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ERIC Number: ED512980
Record Type: Non-Journal
Publication Date: 2009
Pages: 197
Abstractor: As Provided
Reference Count: 0
ISBN: ISBN-978-1-1092-5140-1
Career Services' Contributions to Learning Outcomes of Seniors at a Research Intensive University
Boettcher, Brett Michael
ProQuest LLC, D.Ed. Dissertation, University of Minnesota
Few empirical research studies have delved into what college students learn by participating in the services offered by career services, specifically one-on-one advising/counseling, workshops, resource use, events, on-campus recruiting and resource library use. This study examined the extent to which college seniors achieve learning outcomes based on the use or non-use of a career services office. Subjects from both groups were compared on both institutional and career development learning outcomes through an on-line survey. They were also compared based on categorical variables including gender, race/ethnicity, undergraduate degree, graduation date, and school of enrollment. A total of 204 (26%) subjects responded to the survey. The results indicated that a B.A. undergraduate degree (p less than 0.05) and being registered in the study school of arts and sciences and the school of education and social policy (p less than 0.05) were associated with the use of career services. There was a significant association between the institutional learning outcome "perspective on how my degree will contribute to my overall career" (p less than 0.01) and the career development learning outcomes "decide on a career field that fits you" and "develop an understanding of how your degree fits in the working world" (p less than 0.05) and the non-use of career services. For both institutional and career development learning outcomes, the use of resources other than career services had more impact. The only gender difference was for the institutional learning outcome "knowledge about the importance of being engaged in civic activities in the community" (p less than 0.05) for which females had a higher association than males. Results indicated that the services "on-campus interviews" and "on-line resources" had the greatest impact on users of career services, while "one-on-one advising/counseling" and "workshops" did not have a significant impact. Learning levels were also found to be similar for users and non-users of career services. [The dissertation citations contained here are published with the permission of ProQuest LLC. Further reproduction is prohibited without permission. Copies of dissertations may be obtained by Telephone (800) 1-800-521-0600. Web page:]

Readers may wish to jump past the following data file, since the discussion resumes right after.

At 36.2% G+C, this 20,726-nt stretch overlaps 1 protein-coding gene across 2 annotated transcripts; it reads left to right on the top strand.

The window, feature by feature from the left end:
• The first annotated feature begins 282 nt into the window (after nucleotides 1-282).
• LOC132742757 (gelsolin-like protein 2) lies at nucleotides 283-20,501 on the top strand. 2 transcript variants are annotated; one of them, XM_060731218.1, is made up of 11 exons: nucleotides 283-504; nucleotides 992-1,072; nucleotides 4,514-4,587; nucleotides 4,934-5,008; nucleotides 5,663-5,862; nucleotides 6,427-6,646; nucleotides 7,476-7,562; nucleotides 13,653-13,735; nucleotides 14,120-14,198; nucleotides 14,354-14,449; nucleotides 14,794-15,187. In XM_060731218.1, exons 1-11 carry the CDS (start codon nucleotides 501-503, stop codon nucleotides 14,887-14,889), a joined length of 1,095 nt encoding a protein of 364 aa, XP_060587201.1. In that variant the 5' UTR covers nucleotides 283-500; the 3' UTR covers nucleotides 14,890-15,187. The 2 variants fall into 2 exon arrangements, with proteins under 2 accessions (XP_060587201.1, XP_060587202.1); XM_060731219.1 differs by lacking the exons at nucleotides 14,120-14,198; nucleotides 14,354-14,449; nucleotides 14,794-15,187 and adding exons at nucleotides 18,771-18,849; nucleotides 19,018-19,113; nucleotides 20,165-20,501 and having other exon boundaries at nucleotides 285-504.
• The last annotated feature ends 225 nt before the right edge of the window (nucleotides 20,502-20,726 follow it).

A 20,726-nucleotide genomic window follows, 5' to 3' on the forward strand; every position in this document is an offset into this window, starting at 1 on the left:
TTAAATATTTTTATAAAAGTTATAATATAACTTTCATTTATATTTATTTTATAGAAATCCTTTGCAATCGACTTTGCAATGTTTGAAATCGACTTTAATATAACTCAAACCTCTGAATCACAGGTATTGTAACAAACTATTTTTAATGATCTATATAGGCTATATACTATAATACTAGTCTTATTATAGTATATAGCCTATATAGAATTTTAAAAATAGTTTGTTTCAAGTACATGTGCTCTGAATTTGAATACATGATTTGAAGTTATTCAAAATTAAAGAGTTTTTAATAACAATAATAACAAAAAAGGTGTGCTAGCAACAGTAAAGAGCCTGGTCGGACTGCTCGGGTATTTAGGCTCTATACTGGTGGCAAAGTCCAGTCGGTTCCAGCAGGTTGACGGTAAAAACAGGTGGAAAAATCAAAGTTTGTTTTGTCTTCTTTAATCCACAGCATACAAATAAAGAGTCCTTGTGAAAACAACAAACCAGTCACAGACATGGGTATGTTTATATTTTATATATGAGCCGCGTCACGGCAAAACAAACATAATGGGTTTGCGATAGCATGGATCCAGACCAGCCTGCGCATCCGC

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Publication Type: Dissertations/Theses - Doctoral Dissertations
Education Level: Higher Education
Audience: N/A
Language: English
Sponsor: N/A
Authoring Institution: N/A